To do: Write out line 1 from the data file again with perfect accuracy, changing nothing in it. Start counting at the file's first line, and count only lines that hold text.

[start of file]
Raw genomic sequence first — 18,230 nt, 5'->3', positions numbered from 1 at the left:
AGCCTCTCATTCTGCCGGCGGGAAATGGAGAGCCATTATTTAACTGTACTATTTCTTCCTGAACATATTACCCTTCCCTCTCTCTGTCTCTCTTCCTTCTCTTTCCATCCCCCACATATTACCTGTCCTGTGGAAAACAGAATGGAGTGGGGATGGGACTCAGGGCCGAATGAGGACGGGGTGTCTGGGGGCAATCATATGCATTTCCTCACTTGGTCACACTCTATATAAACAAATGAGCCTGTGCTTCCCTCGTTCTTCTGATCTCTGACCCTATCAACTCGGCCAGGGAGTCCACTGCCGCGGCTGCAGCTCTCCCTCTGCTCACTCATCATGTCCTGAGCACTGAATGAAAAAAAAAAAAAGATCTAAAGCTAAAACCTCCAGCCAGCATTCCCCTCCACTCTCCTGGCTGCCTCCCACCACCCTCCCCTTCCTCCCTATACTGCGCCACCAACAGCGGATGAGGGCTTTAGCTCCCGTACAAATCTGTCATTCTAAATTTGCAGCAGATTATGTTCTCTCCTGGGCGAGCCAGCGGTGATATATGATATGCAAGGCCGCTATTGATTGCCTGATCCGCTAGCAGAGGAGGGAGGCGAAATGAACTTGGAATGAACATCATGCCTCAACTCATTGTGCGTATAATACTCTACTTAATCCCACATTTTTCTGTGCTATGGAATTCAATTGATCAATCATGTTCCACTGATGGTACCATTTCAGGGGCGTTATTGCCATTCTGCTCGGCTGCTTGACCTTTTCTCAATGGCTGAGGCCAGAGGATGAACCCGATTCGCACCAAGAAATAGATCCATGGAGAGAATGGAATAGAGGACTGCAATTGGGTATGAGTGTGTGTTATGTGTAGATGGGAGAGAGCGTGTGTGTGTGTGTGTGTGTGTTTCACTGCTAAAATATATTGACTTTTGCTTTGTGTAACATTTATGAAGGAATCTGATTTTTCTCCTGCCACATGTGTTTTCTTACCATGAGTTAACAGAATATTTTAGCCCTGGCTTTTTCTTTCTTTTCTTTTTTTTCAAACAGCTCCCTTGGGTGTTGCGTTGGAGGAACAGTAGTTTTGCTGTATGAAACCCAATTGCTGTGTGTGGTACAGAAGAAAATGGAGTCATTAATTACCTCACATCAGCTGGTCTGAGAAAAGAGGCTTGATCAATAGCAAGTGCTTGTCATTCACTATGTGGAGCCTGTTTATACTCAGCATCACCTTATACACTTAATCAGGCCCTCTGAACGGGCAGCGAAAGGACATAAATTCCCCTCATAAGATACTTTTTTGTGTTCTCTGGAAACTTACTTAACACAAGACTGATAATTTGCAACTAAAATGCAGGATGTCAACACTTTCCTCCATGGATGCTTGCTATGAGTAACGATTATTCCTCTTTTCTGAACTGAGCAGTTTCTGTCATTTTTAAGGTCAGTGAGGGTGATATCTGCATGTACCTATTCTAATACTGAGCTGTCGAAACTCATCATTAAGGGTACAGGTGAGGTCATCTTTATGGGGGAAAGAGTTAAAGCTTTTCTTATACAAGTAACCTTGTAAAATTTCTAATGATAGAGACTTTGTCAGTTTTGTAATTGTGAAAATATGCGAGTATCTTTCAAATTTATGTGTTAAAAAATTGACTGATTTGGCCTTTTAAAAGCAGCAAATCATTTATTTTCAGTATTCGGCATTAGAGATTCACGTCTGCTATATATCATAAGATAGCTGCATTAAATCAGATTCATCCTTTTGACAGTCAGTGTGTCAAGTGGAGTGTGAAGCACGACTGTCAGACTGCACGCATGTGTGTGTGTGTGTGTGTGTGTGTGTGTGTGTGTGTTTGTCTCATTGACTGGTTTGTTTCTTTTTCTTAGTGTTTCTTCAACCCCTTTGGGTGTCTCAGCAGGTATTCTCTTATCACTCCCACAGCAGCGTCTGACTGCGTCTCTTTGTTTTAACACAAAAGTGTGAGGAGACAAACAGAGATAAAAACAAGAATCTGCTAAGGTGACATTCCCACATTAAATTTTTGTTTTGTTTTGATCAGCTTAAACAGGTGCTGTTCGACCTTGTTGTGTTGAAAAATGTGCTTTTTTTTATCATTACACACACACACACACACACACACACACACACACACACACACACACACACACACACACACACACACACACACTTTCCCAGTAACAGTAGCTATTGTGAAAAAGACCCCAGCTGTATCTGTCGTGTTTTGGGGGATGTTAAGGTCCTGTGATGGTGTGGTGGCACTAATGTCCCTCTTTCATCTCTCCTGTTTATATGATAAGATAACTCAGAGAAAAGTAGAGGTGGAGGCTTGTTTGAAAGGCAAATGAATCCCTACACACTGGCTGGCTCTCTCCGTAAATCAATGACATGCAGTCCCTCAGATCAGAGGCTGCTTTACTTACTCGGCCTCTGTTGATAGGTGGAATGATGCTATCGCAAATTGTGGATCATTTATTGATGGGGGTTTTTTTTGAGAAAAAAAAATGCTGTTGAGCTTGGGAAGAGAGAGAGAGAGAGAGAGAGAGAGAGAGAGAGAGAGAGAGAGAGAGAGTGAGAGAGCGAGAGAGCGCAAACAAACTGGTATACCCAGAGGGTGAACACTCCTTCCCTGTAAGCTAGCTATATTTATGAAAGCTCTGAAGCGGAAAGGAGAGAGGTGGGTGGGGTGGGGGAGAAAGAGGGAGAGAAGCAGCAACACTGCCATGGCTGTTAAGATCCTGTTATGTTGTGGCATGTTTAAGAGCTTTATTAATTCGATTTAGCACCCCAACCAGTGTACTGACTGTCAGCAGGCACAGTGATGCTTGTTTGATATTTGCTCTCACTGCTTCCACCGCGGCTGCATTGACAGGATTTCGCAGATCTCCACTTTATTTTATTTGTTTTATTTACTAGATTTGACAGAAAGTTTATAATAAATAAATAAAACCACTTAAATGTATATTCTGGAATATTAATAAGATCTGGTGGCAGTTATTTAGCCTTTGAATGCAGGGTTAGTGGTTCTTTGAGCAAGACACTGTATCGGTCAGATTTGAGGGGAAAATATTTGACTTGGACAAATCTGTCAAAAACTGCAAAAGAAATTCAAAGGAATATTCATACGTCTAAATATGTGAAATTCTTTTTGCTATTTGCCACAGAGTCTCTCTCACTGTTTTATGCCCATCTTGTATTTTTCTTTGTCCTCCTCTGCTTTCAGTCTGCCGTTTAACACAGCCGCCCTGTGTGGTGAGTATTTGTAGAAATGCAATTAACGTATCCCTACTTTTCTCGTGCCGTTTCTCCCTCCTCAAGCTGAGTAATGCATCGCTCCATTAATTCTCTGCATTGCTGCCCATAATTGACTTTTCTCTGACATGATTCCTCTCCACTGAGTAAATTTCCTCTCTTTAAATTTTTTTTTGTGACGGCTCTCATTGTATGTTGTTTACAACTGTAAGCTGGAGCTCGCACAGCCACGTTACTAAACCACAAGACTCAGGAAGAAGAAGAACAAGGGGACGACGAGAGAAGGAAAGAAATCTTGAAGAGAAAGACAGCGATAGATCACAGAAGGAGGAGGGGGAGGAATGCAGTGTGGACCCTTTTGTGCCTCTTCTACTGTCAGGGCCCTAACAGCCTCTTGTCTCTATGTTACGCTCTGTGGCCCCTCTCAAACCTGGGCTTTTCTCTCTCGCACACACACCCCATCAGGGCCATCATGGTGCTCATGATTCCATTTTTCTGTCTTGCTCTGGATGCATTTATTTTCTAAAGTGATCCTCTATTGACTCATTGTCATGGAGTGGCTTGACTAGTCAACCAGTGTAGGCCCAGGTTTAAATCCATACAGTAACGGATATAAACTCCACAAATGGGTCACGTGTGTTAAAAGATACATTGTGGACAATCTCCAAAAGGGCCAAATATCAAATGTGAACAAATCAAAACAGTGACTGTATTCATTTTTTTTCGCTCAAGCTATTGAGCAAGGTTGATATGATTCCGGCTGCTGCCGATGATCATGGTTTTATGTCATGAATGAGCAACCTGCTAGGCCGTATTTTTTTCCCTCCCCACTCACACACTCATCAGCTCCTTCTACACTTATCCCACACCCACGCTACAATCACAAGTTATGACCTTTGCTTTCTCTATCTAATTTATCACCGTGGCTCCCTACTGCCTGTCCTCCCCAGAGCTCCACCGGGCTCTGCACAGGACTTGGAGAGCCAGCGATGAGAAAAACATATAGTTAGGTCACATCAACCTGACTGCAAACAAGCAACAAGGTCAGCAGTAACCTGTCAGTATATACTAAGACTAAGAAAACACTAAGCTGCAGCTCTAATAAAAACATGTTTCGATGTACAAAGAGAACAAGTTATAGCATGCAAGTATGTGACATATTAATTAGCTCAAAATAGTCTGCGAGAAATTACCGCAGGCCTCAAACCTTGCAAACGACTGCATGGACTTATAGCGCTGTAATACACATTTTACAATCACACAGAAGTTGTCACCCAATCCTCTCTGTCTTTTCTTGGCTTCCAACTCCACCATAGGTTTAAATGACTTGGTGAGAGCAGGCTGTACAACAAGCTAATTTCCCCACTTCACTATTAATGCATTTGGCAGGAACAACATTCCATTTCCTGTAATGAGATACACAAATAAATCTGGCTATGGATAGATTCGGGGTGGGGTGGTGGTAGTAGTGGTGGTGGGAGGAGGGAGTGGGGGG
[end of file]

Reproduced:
Raw genomic sequence first — 18,230 nt, 5'->3', positions numbered from 1 at the left: